A coffee cup left lying on a table stained with blood, signalling an abrupt end to the cafe's patronage.  A trail of handwritten notes leading to the rise and gruesome fall of humanity.  All of which are hugely effective educators of the world around you.  It's not quite like Bioshock Infinite, where key elements to the story arch are discovered through looking for these items; but they serve an equally great (if not greater) importance of giving the world you explore a true sense of place.

Alongside this beauty, there is an equal sense of brutality and desperation to the affair, playing an almost perfect dissonance, creating an almighty feeling of uncomfortability that runs beneath your skin.  This is a horrifically violent game; but it doesn't feel needless. It's pure survival, sickening brutality comes as a natural part of this world, and Naughty Dog pulls no punches.  Smash bricks into your enemies' skulls, drive shivs into their necks, blow their heads off with a well aimed shotgun shell, all without any fanfare or glorification besides the weighty, crimson-laced satisfaction of the decisive blow.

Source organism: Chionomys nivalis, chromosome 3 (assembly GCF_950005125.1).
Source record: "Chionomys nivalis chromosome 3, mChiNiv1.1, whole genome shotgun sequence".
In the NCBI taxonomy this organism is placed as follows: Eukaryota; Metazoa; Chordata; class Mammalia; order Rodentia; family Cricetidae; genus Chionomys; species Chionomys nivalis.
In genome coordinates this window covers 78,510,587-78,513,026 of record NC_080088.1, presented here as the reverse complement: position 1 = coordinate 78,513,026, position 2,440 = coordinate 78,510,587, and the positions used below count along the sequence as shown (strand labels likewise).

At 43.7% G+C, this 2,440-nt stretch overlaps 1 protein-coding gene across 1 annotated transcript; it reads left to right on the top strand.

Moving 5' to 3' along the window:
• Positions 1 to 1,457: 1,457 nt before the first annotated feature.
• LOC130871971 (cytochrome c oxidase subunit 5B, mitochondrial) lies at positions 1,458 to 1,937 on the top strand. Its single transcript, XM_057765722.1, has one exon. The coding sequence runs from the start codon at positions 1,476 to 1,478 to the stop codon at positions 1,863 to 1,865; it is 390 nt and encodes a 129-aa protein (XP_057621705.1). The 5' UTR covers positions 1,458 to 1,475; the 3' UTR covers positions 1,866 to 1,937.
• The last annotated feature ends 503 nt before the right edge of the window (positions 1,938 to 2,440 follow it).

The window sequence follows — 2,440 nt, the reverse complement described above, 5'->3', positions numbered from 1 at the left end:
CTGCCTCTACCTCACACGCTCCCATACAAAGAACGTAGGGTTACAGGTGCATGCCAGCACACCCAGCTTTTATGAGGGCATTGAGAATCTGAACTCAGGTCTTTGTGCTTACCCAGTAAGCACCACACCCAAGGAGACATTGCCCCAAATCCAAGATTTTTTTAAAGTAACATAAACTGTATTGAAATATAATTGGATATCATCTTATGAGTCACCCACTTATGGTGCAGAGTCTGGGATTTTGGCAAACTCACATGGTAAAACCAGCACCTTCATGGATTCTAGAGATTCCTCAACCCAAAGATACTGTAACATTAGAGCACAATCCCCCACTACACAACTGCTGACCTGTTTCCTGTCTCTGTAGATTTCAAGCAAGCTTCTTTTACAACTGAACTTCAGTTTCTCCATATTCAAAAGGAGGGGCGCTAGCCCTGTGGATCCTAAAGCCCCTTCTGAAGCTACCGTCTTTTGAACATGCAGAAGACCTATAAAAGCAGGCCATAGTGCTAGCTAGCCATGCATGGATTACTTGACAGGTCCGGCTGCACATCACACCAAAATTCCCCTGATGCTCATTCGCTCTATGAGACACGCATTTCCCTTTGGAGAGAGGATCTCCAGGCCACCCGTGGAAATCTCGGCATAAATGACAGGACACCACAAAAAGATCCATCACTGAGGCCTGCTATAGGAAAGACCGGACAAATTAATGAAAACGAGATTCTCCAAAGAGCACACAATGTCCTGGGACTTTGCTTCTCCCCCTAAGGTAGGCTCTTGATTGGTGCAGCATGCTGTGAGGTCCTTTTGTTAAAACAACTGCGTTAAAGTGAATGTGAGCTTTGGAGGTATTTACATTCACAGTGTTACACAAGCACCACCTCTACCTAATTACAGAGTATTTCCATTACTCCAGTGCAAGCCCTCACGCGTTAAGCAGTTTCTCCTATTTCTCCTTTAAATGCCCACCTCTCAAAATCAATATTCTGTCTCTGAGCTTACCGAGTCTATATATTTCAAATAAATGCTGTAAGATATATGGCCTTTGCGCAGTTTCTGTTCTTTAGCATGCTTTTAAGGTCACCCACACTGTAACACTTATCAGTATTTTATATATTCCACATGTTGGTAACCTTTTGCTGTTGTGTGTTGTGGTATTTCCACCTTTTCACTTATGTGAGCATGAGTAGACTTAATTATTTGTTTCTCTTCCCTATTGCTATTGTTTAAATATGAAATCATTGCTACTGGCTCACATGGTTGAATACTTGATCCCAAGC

But this combat is laced with variety of situations, using a rather unique crafting system.  Throughout your travels, you will scavenge supplies like tape, bricks, scissors, and bottles of alcohol, to which Joel can combine to create a variety of items.  The scarcity of these items makes for a different approach to each area.  Maybe you'll stock up on shivs and take each enemy out quietly, or you'll craft a makeshift nailbomb and go in guns blazing.  Each gruesome encounter makes you take stock of just what items you have, giving it all an interesting puzzle angle.


It makes for an incredibly tense experience at times, giving you slight room to improvise if your plan goes wrong.  All aided by the variety of enemies: from your standard soldiers and mercenaries, to the genuinely terrifying infected. The clicker, a particular type who has been infected for an extended period of time, fungus growing out of their skulls to render them blind.  Using a clicking sound as a sonar visual aid, this will rapidly become a terrifying sound effect, what with the instant deaths!